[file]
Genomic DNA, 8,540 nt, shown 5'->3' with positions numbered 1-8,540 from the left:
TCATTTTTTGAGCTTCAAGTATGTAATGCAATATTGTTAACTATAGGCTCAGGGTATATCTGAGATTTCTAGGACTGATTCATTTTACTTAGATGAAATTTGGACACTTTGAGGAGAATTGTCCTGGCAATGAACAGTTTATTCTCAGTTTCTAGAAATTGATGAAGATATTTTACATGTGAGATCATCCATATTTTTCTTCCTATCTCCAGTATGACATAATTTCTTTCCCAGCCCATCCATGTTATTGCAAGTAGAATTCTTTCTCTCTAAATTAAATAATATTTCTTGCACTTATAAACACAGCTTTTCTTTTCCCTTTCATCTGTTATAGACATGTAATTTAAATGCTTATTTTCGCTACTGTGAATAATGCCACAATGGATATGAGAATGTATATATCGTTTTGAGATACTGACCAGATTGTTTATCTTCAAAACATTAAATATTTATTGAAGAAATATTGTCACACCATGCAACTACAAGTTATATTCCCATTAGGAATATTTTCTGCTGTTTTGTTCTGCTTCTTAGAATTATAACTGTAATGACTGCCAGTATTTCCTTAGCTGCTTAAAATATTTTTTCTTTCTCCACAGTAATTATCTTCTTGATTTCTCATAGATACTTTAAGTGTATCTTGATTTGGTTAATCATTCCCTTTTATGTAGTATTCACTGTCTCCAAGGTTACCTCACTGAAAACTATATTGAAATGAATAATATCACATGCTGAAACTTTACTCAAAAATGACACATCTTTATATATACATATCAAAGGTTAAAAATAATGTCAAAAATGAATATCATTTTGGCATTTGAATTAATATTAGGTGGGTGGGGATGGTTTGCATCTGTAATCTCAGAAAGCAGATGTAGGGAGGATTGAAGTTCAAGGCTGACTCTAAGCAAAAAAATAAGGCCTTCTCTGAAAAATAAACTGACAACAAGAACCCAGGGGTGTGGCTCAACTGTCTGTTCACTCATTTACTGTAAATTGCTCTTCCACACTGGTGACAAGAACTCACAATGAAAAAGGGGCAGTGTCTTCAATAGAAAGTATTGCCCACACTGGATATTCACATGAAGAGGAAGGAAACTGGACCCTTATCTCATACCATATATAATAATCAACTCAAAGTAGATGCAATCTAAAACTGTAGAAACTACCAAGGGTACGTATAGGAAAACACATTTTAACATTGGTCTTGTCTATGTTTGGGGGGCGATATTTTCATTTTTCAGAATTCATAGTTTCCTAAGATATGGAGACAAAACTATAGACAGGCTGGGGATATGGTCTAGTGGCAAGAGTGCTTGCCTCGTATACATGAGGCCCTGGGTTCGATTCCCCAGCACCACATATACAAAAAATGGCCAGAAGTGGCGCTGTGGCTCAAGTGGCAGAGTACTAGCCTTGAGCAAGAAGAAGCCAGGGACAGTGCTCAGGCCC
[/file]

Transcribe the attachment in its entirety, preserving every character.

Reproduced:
Genomic DNA, 8,540 nt, shown 5'->3' with positions numbered 1-8,540 from the left:
TCATTTTTTGAGCTTCAAGTATGTAATGCAATATTGTTAACTATAGGCTCAGGGTATATCTGAGATTTCTAGGACTGATTCATTTTACTTAGATGAAATTTGGACACTTTGAGGAGAATTGTCCTGGCAATGAACAGTTTATTCTCAGTTTCTAGAAATTGATGAAGATATTTTACATGTGAGATCATCCATATTTTTCTTCCTATCTCCAGTATGACATAATTTCTTTCCCAGCCCATCCATGTTATTGCAAGTAGAATTCTTTCTCTCTAAATTAAATAATATTTCTTGCACTTATAAACACAGCTTTTCTTTTCCCTTTCATCTGTTATAGACATGTAATTTAAATGCTTATTTTCGCTACTGTGAATAATGCCACAATGGATATGAGAATGTATATATCGTTTTGAGATACTGACCAGATTGTTTATCTTCAAAACATTAAATATTTATTGAAGAAATATTGTCACACCATGCAACTACAAGTTATATTCCCATTAGGAATATTTTCTGCTGTTTTGTTCTGCTTCTTAGAATTATAACTGTAATGACTGCCAGTATTTCCTTAGCTGCTTAAAATATTTTTTCTTTCTCCACAGTAATTATCTTCTTGATTTCTCATAGATACTTTAAGTGTATCTTGATTTGGTTAATCATTCCCTTTTATGTAGTATTCACTGTCTCCAAGGTTACCTCACTGAAAACTATATTGAAATGAATAATATCACATGCTGAAACTTTACTCAAAAATGACACATCTTTATATATACATATCAAAGGTTAAAAATAATGTCAAAAATGAATATCATTTTGGCATTTGAATTAATATTAGGTGGGTGGGGATGGTTTGCATCTGTAATCTCAGAAAGCAGATGTAGGGAGGATTGAAGTTCAAGGCTGACTCTAAGCAAAAAAATAAGGCCTTCTCTGAAAAATAAACTGACAACAAGAACCCAGGGGTGTGGCTCAACTGTCTGTTCACTCATTTACTGTAAATTGCTCTTCCACACTGGTGACAAGAACTCACAATGAAAAAGGGGCAGTGTCTTCAATAGAAAGTATTGCCCACACTGGATATTCACATGAAGAGGAAGGAAACTGGACCCTTATCTCATACCATATATAATAATCAACTCAAAGTAGATGCAATCTAAAACTGTAGAAACTACCAAGGGTACGTATAGGAAAACACATTTTAACATTGGTCTTGTCTATGTTTGGGGGGCGATATTTTCATTTTTCAGAATTCATAGTTTCCTAAGATATGGAGACAAAACTATAGACAGGCTGGGGATATGGTCTAGTGGCAAGAGTGCTTGCCTCGTATACATGAGGCCCTGGGTTCGATTCCCCAGCACCACATATACAAAAAATGGCCAGAAGTGGCGCTGTGGCTCAAGTGGCAGAGTACTAGCCTTGAGCAAGAAGAAGCCAGGGACAGTGCTCAGGCCC